This is very similar to much of the criticism levelled against Aadhaar.
The entire World Bank report, the official continued, “is about why despite rapid spread of digital technologies, digital dividends—growth, jobs and service delivery—have lagged behind. It’s precisely why we didn’t take your (Venkatanarayanan’s) initial criticism seriously—it is obvious that many of the complements don’t exist to make such a large saving possible at this stage in India.”
Statements such as the Africa vice-president’s praise of Aadhaar, the official clarified, “are general, subjective statements without a precise number and hence are not facts that can be disputed.” However, the official added, “I agree with you that, given the current debate in India, some caution is warranted.”
A contentious footnote
Venkatanarayanan’s email exchanges with the World Bank official also discuss the factual claims made in the 2016 report, including a highly controversial footnote.
In fact, in the initial version of the report, the footnote to the $11 billion savings claim had been attributed to a study that made no such claim. The cited study, by the Consultative Group to Assist the Poor, simply stated that $11 billion was a total estimate of the government of India’s annual expenditure on “major cash transfers.” Economists Reetika Khera and Jean Drèze have written about this footnote discrepancy in detail, as well as contacted the World Bank to clarify the matter.
After their intervention, the footnote has been changed, but the logic of the new citations do not satisfy Khera and Drèze either. In fact, the studies referred to in the new footnote cite reductions observed in two specific government programmes, and extrapolate the savings observed there to “all government of India welfare programmes,” which cost between $70 billion and $100 billion.
In a commentary piece for the Economic Times that Khera and Drèze wrote after seeking clarification from the World Bank, they point out that this capacious estimate “would include expenditure on roads, bridges, horticulture, cattle, dairy and even wildlife”—all types of expenditure that do not even pertain to Aadhaar.
“It was bad enough that when the ‘error’ in the World Bank’s savings figures was pointed out, instead of correcting their mistake, they made another convoluted attempt to justify the earlier error,” Khera told Quartz. “What is worse is that almost a year after the discredited savings figures have been exposed, the finance minister has used them again in his blog on Aadhaar.”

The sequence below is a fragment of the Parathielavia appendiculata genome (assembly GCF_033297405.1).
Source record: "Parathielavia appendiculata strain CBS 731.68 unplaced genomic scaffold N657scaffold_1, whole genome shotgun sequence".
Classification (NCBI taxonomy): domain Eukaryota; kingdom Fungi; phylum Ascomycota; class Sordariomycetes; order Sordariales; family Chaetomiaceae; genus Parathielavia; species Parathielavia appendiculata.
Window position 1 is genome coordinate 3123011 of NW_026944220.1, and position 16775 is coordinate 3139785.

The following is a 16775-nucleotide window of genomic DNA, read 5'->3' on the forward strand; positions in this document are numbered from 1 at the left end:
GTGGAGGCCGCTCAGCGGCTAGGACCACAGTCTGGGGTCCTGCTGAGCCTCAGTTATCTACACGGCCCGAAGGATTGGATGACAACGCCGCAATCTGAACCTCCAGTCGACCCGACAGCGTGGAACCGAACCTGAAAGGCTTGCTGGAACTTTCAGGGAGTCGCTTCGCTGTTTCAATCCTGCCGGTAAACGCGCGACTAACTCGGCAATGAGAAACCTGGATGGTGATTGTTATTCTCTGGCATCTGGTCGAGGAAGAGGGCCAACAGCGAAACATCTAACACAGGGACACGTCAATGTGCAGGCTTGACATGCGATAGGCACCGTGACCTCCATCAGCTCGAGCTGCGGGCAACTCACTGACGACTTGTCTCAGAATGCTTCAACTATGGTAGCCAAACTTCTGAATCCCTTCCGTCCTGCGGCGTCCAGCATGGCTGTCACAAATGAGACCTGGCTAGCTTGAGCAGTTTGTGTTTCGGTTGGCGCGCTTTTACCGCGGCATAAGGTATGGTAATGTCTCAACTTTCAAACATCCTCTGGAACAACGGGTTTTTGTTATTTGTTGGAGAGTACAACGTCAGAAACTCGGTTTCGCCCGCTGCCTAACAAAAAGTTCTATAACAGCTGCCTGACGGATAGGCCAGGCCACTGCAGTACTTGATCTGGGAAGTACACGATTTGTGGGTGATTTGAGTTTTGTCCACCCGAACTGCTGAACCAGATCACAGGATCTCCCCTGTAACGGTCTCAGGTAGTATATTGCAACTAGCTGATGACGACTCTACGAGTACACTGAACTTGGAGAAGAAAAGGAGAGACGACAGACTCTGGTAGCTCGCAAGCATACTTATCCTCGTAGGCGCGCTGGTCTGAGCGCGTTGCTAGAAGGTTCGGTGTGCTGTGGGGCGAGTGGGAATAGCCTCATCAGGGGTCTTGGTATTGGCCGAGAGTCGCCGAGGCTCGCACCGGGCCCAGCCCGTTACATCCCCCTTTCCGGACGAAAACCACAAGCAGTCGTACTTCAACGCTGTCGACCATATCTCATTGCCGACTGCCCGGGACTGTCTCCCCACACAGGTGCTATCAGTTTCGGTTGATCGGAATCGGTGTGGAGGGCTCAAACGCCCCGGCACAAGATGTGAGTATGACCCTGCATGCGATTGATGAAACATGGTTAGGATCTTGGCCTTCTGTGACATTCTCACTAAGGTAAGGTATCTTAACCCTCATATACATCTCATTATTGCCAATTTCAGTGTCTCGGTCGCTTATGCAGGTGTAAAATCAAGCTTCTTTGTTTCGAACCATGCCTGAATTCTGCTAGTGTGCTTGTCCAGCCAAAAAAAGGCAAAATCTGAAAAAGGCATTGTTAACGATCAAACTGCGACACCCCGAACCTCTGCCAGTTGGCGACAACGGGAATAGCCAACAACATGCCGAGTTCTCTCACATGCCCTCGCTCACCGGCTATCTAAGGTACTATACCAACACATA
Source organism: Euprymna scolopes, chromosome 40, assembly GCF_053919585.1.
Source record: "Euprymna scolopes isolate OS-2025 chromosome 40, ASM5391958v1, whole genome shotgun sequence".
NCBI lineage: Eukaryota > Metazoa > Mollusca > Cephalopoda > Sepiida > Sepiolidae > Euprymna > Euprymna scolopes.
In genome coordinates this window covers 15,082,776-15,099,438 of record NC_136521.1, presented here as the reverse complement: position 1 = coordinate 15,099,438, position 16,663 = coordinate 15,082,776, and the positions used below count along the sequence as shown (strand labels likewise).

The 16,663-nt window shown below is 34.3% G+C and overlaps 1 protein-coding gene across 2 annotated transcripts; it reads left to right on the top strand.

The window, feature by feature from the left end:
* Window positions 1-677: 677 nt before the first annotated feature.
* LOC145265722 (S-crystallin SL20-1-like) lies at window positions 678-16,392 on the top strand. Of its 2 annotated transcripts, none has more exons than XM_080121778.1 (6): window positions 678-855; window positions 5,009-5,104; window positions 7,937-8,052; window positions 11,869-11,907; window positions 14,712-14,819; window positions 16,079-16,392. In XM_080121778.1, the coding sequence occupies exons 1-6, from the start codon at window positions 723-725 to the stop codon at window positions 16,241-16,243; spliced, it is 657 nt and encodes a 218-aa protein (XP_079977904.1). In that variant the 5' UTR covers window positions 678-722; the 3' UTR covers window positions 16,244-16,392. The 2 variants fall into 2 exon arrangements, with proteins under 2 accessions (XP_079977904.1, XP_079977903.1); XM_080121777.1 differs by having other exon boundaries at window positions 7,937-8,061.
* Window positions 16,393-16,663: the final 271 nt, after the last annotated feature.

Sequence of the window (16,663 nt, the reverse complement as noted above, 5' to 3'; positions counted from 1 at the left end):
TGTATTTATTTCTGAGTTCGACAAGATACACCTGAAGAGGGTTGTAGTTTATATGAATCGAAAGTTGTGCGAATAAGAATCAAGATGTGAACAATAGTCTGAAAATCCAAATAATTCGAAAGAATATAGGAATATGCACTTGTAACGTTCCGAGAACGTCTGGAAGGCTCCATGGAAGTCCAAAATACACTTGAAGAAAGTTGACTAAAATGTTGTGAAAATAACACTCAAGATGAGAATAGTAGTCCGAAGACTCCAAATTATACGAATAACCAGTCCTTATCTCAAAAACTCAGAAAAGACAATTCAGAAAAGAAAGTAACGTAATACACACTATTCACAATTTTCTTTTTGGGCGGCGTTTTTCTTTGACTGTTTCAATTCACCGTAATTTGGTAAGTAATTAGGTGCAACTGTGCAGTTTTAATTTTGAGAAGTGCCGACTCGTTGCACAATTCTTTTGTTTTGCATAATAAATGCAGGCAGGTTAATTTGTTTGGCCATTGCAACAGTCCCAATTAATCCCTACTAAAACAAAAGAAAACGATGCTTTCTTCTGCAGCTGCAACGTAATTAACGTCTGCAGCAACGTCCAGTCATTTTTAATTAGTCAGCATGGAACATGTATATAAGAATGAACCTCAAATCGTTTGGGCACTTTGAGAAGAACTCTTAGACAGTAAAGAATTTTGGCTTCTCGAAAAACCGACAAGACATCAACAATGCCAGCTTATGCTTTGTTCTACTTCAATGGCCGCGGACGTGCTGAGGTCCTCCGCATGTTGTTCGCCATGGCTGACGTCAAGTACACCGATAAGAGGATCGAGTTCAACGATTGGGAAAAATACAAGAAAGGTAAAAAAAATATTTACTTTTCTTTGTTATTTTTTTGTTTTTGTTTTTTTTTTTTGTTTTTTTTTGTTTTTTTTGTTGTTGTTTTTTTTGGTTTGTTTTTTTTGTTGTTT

The Economic Times piece was published on Feb. 07, 2018, just before the World Bank official first replied to Venkatanarayanan. In his email to the official, Venkatanarayanan asked if the World Bank was considering issuing a public statement in order to “clear the air” about the confusion and need for clarification on the point of savings.
The official’s response states that the World Bank is “discussing the need for putting out a press release.” Almost a year later, no such public statement has been made.
Quartz is publishing quotes from these emails in public interest, especially given the continued citation of World Bank figures by the government.
When Quartz contacted the official who corresponded with Venkatanarayanan, the person said: “The information you are referring to is from a World Bank report, prepared in 2015 and disseminated in 2016. Things on the ground have changed considerably since then and we haven’t undertaken any fresh exercise in the past 4 years to make any meaningful comments on the current situation.”
The person did not comment on the ongoing situation in India, instead redirecting us to the World Bank Delhi office.
This article will be updated as and when the World Bank Delhi office responds.